Saturday, September 26, 2009

Books: The Shakespeare Stealer

The Shakespeare Stealer
by Gary Blackwood
216 pages
Copyright 1998

In The Shakespeare Stealer, author Gary Blackwood gives us Widge, an orphaned boy, as hero.

Widge has had a tough life, growing up in the orphanage. He hopes things will be better when Dr. Bright takes him away. Dr. Bright has invented a new type of writing called charactery (shorthand) and he urges Widge to learn it. It takes the boy a long time to get it down, but he does.

Dr. Bright, who is also a minister, sends Widge to neighboring churches on Sunday to take down the serms, which Bright then steals. Widge has no misgivings about this; he knows it is a theft but he is doing what he is told.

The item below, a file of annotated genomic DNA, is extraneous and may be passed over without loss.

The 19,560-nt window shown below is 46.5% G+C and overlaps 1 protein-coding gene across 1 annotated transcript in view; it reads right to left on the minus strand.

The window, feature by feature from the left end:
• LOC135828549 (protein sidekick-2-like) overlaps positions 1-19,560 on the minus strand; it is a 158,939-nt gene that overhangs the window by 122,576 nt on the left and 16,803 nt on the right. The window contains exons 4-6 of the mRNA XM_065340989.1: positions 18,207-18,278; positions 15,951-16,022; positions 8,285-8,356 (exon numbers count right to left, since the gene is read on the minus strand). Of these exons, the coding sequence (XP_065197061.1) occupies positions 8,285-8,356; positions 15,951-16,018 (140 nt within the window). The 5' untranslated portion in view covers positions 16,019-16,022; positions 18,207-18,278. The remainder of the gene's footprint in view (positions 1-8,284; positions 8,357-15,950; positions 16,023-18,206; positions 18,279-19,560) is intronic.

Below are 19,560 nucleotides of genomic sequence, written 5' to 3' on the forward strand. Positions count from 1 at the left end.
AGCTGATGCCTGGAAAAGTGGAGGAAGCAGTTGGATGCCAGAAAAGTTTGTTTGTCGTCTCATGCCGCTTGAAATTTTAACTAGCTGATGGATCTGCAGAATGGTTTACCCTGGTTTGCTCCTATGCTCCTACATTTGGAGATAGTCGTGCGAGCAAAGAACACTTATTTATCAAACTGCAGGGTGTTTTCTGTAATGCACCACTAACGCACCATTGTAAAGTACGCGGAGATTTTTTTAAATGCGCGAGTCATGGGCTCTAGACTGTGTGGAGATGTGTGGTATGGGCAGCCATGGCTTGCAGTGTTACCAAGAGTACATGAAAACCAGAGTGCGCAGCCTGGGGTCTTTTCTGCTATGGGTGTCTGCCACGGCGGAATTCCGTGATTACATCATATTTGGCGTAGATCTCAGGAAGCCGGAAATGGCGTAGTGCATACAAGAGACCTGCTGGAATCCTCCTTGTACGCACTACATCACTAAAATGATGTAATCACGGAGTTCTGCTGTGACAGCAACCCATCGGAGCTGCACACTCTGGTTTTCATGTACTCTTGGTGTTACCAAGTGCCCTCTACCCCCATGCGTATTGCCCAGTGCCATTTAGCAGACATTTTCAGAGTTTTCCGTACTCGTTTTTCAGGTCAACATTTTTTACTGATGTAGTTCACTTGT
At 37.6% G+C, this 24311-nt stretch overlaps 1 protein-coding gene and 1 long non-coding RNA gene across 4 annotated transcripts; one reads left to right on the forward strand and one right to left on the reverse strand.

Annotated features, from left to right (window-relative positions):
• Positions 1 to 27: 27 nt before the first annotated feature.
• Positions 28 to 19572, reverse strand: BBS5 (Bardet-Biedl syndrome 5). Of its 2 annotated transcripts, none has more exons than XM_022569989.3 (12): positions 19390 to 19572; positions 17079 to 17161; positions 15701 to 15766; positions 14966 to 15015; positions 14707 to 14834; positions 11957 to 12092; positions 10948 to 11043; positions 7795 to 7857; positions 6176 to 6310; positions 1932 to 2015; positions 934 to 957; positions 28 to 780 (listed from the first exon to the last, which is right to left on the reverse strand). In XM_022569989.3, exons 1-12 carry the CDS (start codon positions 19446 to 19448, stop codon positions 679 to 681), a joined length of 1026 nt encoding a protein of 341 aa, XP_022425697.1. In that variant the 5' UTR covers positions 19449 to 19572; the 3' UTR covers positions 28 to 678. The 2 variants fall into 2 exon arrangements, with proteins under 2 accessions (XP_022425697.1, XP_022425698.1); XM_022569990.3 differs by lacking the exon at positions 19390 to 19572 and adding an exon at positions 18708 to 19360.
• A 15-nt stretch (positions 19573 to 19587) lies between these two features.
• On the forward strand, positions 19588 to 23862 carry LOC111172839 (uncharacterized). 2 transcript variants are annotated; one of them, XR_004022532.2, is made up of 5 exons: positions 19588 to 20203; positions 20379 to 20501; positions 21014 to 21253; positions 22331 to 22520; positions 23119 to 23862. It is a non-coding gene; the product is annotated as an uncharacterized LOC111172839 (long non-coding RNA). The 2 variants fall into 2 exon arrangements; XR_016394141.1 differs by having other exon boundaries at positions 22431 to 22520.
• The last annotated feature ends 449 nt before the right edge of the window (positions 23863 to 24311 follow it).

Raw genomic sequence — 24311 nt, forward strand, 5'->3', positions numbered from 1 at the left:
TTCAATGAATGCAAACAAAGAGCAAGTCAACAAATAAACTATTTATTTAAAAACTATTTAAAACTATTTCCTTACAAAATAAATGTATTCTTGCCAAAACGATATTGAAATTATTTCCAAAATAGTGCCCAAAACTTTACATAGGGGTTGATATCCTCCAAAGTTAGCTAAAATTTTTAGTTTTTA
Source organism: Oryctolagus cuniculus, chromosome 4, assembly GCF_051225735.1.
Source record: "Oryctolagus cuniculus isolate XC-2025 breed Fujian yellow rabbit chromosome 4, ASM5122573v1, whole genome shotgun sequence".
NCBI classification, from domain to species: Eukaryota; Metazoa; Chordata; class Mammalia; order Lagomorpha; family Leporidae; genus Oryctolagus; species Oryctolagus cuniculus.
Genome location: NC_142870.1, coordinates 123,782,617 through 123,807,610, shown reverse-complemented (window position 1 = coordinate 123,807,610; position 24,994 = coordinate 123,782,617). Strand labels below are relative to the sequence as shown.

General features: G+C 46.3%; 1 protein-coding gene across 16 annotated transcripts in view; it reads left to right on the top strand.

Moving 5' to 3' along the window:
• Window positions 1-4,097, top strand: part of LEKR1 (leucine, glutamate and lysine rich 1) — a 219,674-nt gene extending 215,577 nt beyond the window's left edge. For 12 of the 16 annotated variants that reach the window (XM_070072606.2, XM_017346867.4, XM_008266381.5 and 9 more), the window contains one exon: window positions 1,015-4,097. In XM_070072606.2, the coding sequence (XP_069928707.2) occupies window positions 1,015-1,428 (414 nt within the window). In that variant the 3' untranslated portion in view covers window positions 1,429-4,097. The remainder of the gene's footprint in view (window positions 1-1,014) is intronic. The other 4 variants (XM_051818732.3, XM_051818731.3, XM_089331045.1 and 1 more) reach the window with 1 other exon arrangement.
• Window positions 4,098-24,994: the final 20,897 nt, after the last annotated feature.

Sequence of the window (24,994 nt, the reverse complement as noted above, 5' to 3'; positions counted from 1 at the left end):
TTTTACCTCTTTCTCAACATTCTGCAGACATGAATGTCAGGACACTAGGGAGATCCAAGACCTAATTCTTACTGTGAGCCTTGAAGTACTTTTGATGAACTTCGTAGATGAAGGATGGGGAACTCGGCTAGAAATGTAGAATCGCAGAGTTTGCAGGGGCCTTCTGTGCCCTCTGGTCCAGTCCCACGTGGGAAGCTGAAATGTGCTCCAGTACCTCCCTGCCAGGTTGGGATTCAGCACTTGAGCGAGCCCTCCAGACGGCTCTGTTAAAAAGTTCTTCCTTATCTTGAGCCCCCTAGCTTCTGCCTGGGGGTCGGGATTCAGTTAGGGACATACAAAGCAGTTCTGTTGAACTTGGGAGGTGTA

One night a shadowy figure arrives and asks Dr. Bright about his charactery. When Dr. Bright tells him that Widge is the only person who has actually learned to use it, the man, called Falconer, gives Bright 10 pounds in exchange for the boy.

Widge learns later that he is now owned by Mr. Bass. Mr. Bass is a thespian, and he wants Widge to go to London with Falconer and steal Shakespeare's Hamlet.

Copyright laws are not in place at this time, and so Shakespeare has to keep his plays in his own playhouse. Once someone else gets them, his profits decline.

Widge attempts to get the play in one hearing but cannot. He tells Falconer he needs to hear the play a second time. Then Widge loses his writing tablet. He is terrified of Falconer, but circumstances and a quick wit give him an out. He finds himself adopted by the play troupe and he becomes one of them.

This is an intriguing story. The narrative voice is very good, and while some of the details of life in the 1500s were a little sketchy, they were easily forgiven. It is a young adult book, after all.

A very good historical novel for anyone of any age.

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